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Reconnecting Time: Photos of Old Mechanics Unzipped

vintage camera deconstructed

No, you didn’t miss any memos about odd-looking zippered cameras that you could have stolen from your grandmother’s collection. That’s because the vintage pieces photographed in this series entitled Reconnecting Time were taken apart one by one and embedded with a metal zipper by Guangzhou Art Academy student Hu Shaoming over the course of four months.

“It was just homework,” he tells CoolHunting, “but I always put a lot of energies and take the maximum out of these tasks.” He deconstructed a total of four objects which he obtained from four different countries: Japan, France, the UK and the US.

Why embed a zipper of all things? “I used the zipper to open a window on these great industrial discoveries of humanity,” says Hu. “I feel like I’m bringing history back to the present. Breaking the objects into parts, reassembling them, inlaying a zipper, it’s been a way to communicate with time and reconnect with the past. It’s often been a challenging work because I also had to preserve the nature of the original objects, without damaging or corrupting them.”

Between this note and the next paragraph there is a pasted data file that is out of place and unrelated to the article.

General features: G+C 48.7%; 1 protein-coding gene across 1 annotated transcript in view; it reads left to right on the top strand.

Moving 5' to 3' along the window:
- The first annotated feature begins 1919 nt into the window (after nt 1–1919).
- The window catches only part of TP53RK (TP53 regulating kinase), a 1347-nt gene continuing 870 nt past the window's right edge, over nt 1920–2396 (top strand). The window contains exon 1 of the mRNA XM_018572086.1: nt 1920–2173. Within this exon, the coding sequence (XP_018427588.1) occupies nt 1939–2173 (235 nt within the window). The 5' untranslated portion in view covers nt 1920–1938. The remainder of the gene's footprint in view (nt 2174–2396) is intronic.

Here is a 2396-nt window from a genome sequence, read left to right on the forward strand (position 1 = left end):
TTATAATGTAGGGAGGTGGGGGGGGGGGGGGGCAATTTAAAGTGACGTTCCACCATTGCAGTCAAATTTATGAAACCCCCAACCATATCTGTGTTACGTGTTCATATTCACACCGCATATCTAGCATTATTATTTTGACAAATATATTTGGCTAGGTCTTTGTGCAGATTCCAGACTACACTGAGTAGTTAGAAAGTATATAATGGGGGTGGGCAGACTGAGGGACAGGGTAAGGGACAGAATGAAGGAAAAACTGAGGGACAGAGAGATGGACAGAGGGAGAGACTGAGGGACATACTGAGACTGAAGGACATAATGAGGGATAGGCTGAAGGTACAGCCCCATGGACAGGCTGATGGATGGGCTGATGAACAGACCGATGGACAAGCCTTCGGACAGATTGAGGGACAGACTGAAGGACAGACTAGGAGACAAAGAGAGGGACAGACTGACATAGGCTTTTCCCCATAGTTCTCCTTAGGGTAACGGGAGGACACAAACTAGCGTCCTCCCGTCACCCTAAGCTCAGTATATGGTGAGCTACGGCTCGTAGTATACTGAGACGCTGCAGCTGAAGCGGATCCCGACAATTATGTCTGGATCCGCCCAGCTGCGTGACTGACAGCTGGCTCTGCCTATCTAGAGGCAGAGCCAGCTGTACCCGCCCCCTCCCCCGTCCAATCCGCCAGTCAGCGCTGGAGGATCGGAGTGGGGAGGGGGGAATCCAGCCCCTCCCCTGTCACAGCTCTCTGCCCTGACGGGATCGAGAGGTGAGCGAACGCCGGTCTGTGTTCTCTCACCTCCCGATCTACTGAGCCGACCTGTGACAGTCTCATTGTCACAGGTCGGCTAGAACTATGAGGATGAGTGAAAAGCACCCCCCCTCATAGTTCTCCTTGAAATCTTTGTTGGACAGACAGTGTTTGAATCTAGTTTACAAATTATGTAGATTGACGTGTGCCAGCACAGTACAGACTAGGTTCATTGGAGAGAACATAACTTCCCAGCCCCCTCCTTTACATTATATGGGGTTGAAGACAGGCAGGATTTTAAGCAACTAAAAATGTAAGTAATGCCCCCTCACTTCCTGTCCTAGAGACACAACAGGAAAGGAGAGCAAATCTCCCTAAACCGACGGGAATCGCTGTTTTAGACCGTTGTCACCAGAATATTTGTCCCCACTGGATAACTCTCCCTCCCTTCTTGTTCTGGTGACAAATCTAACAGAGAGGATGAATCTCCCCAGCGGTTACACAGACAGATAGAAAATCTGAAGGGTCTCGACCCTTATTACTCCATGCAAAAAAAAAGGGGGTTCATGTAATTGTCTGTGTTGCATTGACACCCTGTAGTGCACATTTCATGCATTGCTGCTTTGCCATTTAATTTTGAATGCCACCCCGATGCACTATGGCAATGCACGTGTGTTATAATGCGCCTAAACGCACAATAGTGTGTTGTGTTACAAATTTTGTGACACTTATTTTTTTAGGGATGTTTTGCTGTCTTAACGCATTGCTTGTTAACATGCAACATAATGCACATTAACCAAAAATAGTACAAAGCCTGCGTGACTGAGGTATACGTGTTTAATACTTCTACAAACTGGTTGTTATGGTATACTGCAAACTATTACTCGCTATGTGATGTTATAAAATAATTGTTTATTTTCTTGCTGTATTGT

side view of vintage camera from 20s 30s

Hu works with metals regularly and has always been captivated by the complexity of mechanical intricacies. “I’ve always loved weird objects,” he says. “Old clocks, cameras, phones. it’s amazing to me how these objects from the past can have such an exquisitely precise composition. I used to paint before, but it didn’t fully satisfy my need for a more tangible media, that’s the reason why I decided to study sculpting.”

photo of old telephone

photo of vintage clock

All four objects are from different decades: the phone is from the 1910s; the clock is from the 1920s; the camera is from the 1930s; and the portable film camera is from the 1940s.

The art academy Hu attends happens to be in Guangzhou, which is where one of the biggest trading ports of China is situated, making it home to factories for anything from shoes to digital products. I’ll bet you have something within reach right now that comes from this very area. The richness in material, machinery and facilities makes Guangzhou an ideal place for budding artists to use as inspiration, and the proximity to these resources helps them refine their skills and techniques as well.

artist hu shaoming standing next to his pieces

If you happen to be in the area, drop by the Guangzhou Art Academy. Hu’s Reconnecting Time project is on permanent display, along with some other student works.

Interested in seeing more of Hu’s work? Visit this website called Jue.so.

Patricia Ramos the author

I am a freelance photographer who is no stranger to smudged lenses, long hours in front of the computer, heavy camera bags (and the back aches that ensued) and missing lens caps. If you know what I'm talking about, you probably have as much love and passion for photography as I do.

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